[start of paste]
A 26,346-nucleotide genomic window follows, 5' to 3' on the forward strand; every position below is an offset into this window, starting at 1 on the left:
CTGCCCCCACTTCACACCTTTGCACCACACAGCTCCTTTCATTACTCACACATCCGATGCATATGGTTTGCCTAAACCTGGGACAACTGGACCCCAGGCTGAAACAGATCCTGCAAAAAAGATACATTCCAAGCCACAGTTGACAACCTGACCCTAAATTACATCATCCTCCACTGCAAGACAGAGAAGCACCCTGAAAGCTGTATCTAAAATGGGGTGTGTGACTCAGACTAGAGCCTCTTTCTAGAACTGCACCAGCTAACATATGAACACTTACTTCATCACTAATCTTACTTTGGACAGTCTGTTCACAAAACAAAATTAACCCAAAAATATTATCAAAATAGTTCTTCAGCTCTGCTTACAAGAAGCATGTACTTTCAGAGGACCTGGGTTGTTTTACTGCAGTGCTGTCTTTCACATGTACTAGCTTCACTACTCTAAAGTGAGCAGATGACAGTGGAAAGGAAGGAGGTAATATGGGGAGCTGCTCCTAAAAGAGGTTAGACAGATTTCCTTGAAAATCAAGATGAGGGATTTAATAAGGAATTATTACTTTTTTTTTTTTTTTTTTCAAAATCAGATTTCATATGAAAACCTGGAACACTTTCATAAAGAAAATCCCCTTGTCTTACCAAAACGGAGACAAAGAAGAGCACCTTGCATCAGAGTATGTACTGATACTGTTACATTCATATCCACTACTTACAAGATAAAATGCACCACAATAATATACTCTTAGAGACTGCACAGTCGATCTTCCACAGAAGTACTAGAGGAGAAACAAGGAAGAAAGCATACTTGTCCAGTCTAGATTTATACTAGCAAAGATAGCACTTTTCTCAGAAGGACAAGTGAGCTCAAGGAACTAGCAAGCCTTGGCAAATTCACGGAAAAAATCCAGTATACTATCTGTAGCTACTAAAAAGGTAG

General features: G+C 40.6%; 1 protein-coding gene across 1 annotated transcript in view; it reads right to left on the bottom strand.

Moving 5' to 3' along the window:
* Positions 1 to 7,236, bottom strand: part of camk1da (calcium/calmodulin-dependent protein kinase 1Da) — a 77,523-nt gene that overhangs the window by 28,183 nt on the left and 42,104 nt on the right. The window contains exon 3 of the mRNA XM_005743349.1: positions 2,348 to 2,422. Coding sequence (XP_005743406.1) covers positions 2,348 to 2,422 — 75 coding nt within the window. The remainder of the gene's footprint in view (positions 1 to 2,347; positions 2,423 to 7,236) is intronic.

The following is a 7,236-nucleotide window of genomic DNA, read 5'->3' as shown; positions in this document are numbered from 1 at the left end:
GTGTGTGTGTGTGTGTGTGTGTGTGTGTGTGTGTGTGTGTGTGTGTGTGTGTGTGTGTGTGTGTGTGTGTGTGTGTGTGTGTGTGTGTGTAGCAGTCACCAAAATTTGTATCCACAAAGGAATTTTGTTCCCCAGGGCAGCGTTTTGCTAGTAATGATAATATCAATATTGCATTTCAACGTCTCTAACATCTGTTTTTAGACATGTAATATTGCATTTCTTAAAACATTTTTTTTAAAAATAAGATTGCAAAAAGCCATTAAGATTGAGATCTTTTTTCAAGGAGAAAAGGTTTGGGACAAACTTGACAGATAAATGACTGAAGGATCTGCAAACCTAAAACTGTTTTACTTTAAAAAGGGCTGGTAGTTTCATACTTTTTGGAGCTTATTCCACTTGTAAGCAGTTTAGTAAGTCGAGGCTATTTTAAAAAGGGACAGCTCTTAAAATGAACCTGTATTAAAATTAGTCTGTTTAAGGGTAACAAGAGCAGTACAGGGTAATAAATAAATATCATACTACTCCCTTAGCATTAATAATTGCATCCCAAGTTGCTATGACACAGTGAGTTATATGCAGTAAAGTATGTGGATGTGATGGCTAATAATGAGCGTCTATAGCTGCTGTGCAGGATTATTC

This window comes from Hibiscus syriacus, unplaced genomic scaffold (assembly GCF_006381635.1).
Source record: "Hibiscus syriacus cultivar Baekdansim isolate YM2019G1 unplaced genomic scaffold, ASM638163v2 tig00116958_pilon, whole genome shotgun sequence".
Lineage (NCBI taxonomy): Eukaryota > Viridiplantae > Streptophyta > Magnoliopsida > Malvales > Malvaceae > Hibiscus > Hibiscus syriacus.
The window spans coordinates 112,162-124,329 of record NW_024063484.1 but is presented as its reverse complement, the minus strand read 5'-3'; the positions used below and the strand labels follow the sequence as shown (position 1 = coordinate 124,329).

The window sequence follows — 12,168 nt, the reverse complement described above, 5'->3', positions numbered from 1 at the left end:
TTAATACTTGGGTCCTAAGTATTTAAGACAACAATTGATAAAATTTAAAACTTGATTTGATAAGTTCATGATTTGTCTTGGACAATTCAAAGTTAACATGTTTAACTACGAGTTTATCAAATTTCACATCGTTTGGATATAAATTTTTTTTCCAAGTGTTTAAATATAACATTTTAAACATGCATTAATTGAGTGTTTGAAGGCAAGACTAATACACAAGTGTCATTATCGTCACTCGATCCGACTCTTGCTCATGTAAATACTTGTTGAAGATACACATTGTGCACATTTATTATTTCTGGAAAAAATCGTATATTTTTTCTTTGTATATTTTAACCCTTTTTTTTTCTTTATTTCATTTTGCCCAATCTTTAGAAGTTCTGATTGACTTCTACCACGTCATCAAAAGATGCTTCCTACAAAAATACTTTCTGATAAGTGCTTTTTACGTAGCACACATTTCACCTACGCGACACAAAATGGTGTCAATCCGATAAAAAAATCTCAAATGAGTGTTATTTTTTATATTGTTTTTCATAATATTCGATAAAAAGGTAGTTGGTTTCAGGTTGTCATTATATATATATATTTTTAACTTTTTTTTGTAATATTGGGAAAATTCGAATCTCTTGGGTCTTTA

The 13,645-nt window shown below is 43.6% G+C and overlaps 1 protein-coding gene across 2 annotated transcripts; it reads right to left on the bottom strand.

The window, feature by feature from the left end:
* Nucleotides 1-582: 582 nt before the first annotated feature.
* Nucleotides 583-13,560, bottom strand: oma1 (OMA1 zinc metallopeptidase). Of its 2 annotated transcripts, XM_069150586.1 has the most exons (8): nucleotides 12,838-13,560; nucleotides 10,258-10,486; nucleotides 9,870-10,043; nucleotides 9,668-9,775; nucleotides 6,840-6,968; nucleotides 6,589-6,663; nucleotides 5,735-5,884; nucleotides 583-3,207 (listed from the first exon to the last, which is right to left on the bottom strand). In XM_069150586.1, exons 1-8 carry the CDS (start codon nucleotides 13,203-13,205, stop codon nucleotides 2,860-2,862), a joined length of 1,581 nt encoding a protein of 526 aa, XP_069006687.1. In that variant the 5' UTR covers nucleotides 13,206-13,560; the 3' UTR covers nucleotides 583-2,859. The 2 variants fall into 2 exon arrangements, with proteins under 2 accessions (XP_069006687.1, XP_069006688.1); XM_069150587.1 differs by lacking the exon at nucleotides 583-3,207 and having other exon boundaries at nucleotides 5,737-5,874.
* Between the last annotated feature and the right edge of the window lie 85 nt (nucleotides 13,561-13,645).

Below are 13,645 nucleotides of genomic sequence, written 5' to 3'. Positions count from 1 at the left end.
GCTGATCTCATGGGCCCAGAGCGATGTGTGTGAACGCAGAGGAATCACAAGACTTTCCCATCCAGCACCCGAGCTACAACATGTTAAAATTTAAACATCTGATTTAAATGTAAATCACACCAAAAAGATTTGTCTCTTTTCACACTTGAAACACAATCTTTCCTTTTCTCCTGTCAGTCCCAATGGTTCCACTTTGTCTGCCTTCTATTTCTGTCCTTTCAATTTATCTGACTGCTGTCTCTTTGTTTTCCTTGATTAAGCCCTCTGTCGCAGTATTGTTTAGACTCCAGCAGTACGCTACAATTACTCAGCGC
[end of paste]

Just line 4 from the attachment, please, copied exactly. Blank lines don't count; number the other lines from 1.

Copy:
Moving 5' to 3' along the window: